Argentines tangoed through the 1990s with President Carlos Menem, a populist with a penchant for Ferraris who ushered in free-market reforms that transformed life in this country of 36 million. But weary of corruption scandals and facing their second recession in four years, voters appear ready to waltz into the new millennium with an opposition candidate whose own campaign ads promote him as "boring."

Fernando de la Rua, the 62-year old stone-faced mayor of Buenos Aires, is leading in opinion polls over Eduardo Duhalde, the candidate from Menem's ruling Peronist Party. Although de la Rua's lead has narrowed in recent weeks, pollsters still put him ahead by 10 to 12 points--just enough to take the presidency in the first round of voting Oct. 24.

To win in the first round, de la Rua must take 45 percent of the vote or defeat Duhalde by at least 10 percentage points. Otherwise, elections go to a second round in November, when pundits still give de la Rua the edge.

The standings highlight a dramatic shift in a nation famed for charismatic leaders such as Juan Peron, whose fiery speeches from the balcony of the Casa Rosada with his wife, Eva, became the stuff of Latin American lore. But political analysts say de la Rua's austere image has projected a sense of honesty that Argentines are desperately looking for after 10 years of Menem--a swaggering spotlight-seeker who had a face lift in office and whose administration has been a roller-coaster ride of scandals.

"Argentines don't want flash anymore," said Paula Montoya, associate director of the Mora y Araujo polling firm. "They just want straight, honest government."

For the United States, most analysts say de la Rua's election would not mark a radical shift. He has said he would no longer engage in what the local press calls Menem's "carnal relations" with Washington--Argentina even tried to join NATO this year. But de la Rua has a history of courting Wall Street and the White House.

Viewed as part of Latin America's New Left, a movement that embraces a moderate, European brand of socialism, the aristocratic de la Rua, who fancies ascots and polo boots, nevertheless comes off more like Steve Forbes than Tony Blair.

In a country where a decade of reforms made the rich richer and the poor poorer, de la Rua is promising the right things to the right people. To Argentine yuppies who strut through Buenos Aires' new high-rise financial district, he has promised to rein in government spending and slash the national debt. To legions of unemployed workers who lost their jobs during privatizations, he has promised a greater role for the state in regulating the free market and more spending on social services.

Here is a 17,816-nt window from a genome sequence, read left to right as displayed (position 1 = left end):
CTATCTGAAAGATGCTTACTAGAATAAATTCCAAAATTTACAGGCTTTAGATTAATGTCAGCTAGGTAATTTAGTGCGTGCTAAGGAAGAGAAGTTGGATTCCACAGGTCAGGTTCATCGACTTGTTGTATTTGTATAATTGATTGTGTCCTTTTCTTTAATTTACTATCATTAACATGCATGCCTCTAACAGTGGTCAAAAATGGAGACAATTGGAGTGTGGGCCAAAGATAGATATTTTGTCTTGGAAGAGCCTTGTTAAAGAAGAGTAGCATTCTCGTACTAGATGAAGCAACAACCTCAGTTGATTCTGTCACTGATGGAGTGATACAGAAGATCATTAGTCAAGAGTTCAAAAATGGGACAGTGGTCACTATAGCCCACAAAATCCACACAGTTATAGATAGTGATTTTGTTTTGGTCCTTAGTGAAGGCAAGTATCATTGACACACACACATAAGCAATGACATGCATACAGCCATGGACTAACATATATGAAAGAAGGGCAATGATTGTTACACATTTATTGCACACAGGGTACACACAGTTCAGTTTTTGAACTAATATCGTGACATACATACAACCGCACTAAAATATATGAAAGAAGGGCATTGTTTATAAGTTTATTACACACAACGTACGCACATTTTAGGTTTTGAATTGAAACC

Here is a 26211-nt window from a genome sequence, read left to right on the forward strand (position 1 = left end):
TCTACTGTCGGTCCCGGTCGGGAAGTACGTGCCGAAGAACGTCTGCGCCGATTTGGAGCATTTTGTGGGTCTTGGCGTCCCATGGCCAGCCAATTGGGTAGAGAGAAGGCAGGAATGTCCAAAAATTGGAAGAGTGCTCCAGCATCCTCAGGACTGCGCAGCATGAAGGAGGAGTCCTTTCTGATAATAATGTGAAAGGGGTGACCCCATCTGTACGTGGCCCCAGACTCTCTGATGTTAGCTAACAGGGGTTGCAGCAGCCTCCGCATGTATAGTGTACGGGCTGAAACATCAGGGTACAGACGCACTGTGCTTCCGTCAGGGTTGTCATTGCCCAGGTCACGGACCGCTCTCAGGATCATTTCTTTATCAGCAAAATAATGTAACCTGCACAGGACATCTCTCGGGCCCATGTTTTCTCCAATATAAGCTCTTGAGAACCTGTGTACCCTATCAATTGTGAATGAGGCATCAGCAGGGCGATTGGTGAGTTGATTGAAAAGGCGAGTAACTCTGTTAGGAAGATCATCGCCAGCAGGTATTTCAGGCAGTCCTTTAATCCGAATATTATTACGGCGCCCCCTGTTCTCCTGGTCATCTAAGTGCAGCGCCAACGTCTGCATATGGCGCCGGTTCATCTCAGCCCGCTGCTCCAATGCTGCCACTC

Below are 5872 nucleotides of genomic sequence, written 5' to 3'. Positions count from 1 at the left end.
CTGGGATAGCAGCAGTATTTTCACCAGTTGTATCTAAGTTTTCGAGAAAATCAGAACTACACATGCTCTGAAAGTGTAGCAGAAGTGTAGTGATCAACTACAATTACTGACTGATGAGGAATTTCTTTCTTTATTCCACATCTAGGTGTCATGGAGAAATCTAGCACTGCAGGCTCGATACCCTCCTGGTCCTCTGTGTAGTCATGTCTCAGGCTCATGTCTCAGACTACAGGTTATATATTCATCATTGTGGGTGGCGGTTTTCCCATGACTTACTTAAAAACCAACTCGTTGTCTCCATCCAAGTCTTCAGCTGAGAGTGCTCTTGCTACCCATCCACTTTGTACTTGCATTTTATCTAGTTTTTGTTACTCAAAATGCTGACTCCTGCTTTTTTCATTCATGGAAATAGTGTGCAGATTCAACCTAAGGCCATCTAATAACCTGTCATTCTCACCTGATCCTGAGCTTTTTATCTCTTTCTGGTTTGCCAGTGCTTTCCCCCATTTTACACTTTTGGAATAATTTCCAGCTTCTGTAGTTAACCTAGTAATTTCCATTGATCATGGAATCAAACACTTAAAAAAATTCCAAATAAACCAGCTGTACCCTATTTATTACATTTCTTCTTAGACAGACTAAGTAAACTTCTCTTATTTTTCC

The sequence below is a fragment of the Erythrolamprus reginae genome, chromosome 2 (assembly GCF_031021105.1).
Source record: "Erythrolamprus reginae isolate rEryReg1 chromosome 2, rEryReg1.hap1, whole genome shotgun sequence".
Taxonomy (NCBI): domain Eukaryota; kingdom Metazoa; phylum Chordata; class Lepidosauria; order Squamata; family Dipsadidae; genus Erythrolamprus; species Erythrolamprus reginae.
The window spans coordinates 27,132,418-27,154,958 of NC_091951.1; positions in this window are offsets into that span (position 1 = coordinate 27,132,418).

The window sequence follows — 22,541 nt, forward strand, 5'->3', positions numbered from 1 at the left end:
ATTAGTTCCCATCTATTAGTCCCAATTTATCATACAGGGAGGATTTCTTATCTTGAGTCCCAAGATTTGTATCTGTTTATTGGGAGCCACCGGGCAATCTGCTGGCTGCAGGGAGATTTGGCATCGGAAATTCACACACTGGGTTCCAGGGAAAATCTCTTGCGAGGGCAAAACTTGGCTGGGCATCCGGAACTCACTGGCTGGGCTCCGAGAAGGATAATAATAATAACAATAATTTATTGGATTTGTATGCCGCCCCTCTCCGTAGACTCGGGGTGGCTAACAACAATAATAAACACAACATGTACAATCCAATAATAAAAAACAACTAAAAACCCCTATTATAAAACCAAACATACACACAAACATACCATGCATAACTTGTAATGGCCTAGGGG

At the same time, he has scored points with everyone by promising investigations into government corruption and excess--even pledging to sell the presidential jet, Tango 01, as a symbol of fiscal prudence.

"We need to end impunity and stop corruption," de la Rua insisted in a recent interview. "By dealing with corruption, we'll find the money to pay for programs to fight poverty and create social justice."

De la Rua, a career politician with a record for promoting disabled people's and women's rights, is the candidate of Argentina's two-year-old Alliance for Work, Justice and Education coalition, formed by a combination of his centrist Radical Civic Union (UCR) and the left-wing Front for a Country in Solidarity (FREPASO). While the UCR is one of Argentina's oldest parties, FREPASO was formed only in the early 1990s, when its leaders splintered from Menem's Peronists because they felt his economic reforms had betrayed Peron's pro-worker ideals.

"I never would have imaged not voting Peronist, but that day has come," said Claudio Marin, deputy director of the Buenos Aires Telephone Workers Union, whose office is decorated with paperweights and posters depicting the likeness of the late Ernesto "Che" Guevara, who led insurgencies in Cuba and Bolivia. He said that thousands of former telephone workers are still jobless nine years after the industry was privatized. "I feel betrayed by the Peronist Party, and there are a lot of other workers in Argentina who feel equally betrayed."

Menem's reforms brought a new level of efficiency to Argentina's formerly closed economy, paring down state payrolls and dramatically improving productivity. Most importantly, a convertibility plan that pegged the Argentine peso to the U.S. dollar stabilized the currency and ended hyperinflation.

But critics have said the new wealth is concentrated in the hands of a few. And privatizations, corporate downsizing and two recessions, one from the 1995 Mexican peso crisis and another this year from Brazil's currency devaluation, have kept unemployment high. It stands at 14.5 percent nationwide, and much higher in poorer rural areas.

De la Rua says that spreading the benefits of economic reforms to a wider group of people is the answer. But he has been vague on how to do it, beyond saying he would raise social spending, funding it with a crackdown on tax evasion.

"De la Rua has avoided giving concrete specifics of his economic plan because he is going after voters of every ideology," said Rosendo Fraga, a Buenos Aires-based political consultant. "He's got everyone from militant members of the Communist Party to conservatives and neo-liberals supporting him."

It hasn't hurt de la Rua that the campaign of his main opponent, Duhalde, the outgoing governor of the province of Buenos Aires, has been chaotic. Duhalde has not recovered from a fight early in the campaign with Menem, who wanted to change the constitution to allow a third term in office. Duhalde thwarted Menem's attempt, largely because of the president's rock-bottom approval ratings, but it caused a schism in the party that still has not healed.